France iconVersion Française

The Sami (or Sames) are indigenous people who settled in northern Scandinavia and the Kola (or Lapland) peninsula at the melting of glaciers about ten thousand years ago.

In their language, the word “war” does not exist.

People around a house

The family is considered a whole, composed of the dead and the living. The world of the dead and that of the living are interconnected, and death is only a natural transition to a different reality, often better.

The dead are the guardians of the traditions and virtues of families and tribes.

The shaman communicates with the spirit world, can ask them for advice, try to find out what kind of sacrifice is needed, or how to solve a community issue.

All creation has a soul and a vital force: the rocks, the rivers, the trees, and the animals. They worship the invisible beings, the ancestors, and the underground beings.

Many deities and spirits are considered sacred: the Father, the Mother, the Son, and the Daughter, the god of thunder and fire, the goddess of the sun, the goddess of the moon, and the goddess of death.

The transmission of the vital principle can occur through generations (similar to the Inuit’s belief). The child receives the name of the ancestor who appeared in the parent’s dreams.

Sami men and women
Sami: woman and child in a komse

Some souls or parts of souls (only individual characteristics) may be considered as born again inside the same family line.

The name represents the soul of the deceased, with its qualities and his protection from the afterlife.

The child, the true reincarnation of the ancestor, henceforth inherits, for his entire life, the ancestor’s guardian spirit or his «animal».

Life is a whole, when a part of the body is hurt the entire body suffers. The body is the « mantle », the support of the soul, and of the vital principle. They believe that each body owns:

– A free soul or a shadow soul. It corresponds to the personality that leaves the body during sleep and can travel between realities. It is depicted as a shadow’s form, a name, or an animal (often a bird’s).

– A soul of the body. It remains linked to the family and his resting place. May help or harm the living.

– Several soul-life. They are represented by the breath, the blood, and especially the skeleton (for humans or animals).

The skeleton represents the support for an essential fluid necessary for a future resurrection. That belief explains some specific burial rites.

They have to keep silent near a dying person. They should not frighten him, because he may remain blocked, for some time, between two worlds. If necessary, the dying may be helped by briefly putting his head upside down.

They sing immediately to the deceased a separation song, leave the tent, cover the door with wood, and close it carefully. The next day the body is washed, wrapped on a white sheet, or dress up with his clothes. Before reaching the place of the dead, the deceased’s soul has to cross a dark river, helped by the «daughter of death».

Because of the rocks and the frost, the burials directly in the ground are complicated. It explains why they use temporary burials: inside the hollow tree trunks, under piles of rock debris, or wrapped in their sleds (covered with birch bark and peat).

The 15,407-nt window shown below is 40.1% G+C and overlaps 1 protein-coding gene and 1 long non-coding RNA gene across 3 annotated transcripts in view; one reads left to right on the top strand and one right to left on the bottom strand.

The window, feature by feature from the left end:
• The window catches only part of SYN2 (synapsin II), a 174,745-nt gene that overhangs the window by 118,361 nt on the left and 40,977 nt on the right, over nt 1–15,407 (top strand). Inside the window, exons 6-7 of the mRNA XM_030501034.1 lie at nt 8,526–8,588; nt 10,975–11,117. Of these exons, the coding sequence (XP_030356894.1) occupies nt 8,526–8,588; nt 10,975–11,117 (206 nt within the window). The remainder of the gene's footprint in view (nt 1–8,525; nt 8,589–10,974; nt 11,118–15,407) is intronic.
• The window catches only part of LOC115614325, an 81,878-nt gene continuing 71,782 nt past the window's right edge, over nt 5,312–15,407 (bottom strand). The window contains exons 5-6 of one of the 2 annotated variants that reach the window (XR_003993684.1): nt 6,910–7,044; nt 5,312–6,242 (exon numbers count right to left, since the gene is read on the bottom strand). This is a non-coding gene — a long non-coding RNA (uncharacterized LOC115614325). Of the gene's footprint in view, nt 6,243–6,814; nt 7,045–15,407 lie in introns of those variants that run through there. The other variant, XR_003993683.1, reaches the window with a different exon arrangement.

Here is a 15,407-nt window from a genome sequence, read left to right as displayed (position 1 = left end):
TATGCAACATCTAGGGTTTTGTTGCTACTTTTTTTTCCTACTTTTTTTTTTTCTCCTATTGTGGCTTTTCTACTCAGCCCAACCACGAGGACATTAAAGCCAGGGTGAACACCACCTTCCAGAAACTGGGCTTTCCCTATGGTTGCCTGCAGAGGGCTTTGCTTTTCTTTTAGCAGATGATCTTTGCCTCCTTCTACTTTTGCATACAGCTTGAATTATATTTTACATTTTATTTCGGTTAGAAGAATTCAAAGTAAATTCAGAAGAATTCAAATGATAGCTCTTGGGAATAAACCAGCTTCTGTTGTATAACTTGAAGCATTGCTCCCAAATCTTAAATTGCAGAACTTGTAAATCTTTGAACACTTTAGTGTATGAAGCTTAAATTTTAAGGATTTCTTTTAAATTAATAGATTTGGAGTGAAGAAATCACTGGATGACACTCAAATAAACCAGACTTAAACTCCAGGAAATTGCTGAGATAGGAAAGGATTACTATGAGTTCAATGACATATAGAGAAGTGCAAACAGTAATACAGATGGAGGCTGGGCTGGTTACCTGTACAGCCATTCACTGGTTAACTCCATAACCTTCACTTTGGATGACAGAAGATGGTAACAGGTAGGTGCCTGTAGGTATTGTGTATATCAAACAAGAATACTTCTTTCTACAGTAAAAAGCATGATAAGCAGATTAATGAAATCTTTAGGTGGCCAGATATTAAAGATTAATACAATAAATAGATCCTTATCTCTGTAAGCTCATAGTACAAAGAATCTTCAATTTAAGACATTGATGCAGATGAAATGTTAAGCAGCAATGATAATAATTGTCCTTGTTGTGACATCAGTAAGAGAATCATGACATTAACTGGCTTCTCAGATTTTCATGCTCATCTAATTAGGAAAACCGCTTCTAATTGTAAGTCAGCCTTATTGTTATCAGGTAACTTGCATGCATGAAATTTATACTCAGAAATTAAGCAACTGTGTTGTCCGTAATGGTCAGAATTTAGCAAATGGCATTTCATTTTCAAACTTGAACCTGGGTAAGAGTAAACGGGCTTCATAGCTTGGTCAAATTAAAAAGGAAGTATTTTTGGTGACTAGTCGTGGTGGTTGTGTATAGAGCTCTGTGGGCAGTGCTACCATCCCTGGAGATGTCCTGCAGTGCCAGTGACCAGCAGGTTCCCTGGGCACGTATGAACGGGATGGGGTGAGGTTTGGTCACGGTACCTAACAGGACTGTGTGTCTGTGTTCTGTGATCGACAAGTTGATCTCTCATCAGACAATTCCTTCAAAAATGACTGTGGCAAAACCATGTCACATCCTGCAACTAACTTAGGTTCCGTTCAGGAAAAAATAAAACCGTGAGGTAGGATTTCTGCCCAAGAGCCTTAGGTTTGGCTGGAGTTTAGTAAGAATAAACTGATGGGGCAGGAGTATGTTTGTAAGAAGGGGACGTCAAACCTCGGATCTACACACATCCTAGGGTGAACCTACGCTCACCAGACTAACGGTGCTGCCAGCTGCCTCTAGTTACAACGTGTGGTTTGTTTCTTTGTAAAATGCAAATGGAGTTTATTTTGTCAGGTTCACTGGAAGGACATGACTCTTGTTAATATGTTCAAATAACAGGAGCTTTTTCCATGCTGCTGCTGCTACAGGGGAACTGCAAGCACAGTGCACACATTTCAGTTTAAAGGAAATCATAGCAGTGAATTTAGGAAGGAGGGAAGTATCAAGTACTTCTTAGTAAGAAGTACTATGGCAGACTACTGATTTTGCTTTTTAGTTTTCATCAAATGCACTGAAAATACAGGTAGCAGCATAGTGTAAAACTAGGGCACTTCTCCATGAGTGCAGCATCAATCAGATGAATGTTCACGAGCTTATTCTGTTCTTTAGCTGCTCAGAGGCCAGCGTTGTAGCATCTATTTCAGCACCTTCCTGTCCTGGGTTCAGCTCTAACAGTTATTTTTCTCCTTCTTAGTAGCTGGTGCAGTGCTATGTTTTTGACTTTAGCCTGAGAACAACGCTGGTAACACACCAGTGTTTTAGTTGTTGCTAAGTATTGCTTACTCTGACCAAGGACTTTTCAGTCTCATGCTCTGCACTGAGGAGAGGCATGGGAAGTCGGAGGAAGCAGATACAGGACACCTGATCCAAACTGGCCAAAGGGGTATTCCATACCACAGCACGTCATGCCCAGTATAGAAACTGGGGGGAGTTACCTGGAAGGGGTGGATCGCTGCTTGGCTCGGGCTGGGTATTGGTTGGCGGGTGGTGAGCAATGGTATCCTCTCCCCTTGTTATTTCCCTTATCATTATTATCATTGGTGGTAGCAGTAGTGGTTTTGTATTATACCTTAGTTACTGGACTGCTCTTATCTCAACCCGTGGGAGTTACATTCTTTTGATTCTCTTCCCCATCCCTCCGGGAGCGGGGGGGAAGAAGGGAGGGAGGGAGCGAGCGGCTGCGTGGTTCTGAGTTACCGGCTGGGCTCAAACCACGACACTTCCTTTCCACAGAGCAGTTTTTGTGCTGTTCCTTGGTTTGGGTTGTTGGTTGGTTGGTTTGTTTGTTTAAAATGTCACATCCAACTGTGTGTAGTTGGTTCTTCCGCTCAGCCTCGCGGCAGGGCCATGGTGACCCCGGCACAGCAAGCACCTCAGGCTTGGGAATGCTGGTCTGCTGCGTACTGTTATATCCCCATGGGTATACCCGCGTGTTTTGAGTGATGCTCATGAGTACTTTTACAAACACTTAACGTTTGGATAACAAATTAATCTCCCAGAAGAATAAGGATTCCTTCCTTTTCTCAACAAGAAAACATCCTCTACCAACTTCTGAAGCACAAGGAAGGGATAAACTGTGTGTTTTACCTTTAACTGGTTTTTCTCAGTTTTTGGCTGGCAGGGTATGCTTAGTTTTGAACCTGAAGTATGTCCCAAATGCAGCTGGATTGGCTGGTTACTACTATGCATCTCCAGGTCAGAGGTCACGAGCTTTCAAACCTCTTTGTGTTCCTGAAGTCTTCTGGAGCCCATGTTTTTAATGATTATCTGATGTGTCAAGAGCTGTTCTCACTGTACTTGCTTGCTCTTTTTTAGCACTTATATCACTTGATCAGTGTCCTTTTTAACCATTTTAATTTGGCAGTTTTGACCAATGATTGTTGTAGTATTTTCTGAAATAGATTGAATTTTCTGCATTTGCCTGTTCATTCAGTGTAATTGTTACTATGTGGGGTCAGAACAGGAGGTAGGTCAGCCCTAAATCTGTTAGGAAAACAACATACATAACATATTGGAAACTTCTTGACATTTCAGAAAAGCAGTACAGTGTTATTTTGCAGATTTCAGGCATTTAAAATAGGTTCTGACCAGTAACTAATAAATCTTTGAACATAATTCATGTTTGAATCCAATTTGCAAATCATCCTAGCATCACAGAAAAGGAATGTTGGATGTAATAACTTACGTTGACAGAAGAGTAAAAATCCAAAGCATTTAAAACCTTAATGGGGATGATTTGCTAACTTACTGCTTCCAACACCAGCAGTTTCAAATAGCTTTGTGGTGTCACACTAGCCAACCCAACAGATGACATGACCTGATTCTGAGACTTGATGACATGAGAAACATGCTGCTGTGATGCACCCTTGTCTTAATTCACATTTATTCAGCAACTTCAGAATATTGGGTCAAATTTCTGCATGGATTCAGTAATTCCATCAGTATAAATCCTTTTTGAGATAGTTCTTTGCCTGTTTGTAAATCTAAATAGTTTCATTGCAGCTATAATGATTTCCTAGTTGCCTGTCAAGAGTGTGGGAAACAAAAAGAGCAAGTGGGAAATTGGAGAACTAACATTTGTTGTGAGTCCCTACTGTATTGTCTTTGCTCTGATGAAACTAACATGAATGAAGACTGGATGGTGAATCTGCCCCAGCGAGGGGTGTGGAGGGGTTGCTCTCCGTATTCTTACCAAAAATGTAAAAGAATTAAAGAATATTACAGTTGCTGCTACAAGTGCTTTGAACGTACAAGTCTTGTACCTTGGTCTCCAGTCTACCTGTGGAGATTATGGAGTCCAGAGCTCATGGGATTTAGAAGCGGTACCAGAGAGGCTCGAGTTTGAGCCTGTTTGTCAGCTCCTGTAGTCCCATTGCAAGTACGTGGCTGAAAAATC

During the spring season, they bury the dead in the appropriate places, near the sacred sites, wrapped in birch bark, in shallow graves so that the spirit may leave the body easily.

Sami Family

The burial places are set apart from the houses, in areas charged with spiritual energy and populated with spirits. These places are often located on islands, through rivers, or near large natural elements.

They practice various rites and purification taboos to prevent the deceased’s spirit from taking away other living. For example, the body is not taken out through the main door, but through the tent, at the precise place where he died. If they remove the corpse through the door, all the inhabitants of the tent risk dying quickly.

Symbolically, the dead and the living have to take different paths.

The dead are buried with some objects they may need in the afterlife: money, meat, scissors, tobacco, alcohol, and the items needed to hunt and fish, travel or protect themselves from the cold.

To facilitate the soul’s journey into the afterlife, they sacrifice animals: elks, reindeer, or bears.

They gather carefully the bones of the reindeer who has carried the dead’s body and is supposed to accompany him. They are kept for a god who can shape flesh on the bones (of men and animals) and make them alive again. It explains why this population treats so attentively the dead’s body.

Sami Family

A good burial, followed by regular prayers and offerings on sacred sites, ensures a happy afterlife. The dead have to be celebrated and respected.

Later, from the underworld, they send to the living luck, prosperity, and wisdom.

The ancestors are the protectors and the guides for their descendants.

They commemorate the dead during annual ceremonies.



Sami Shamanism and Secular Modernism, (

Håkan Rydving, The « ritual play » of the noaidi among the pre-Christian Sami (Lapland, 17th – 18th centuries)



Sami People: Religion, Beliefs, and Deities (

Afterlife (

Johan Turi, Récit de la vie des Lapons (


Cédric Gouverneur, Le seul peuple « autochtone » d’Europe


Spiritualité Autochtone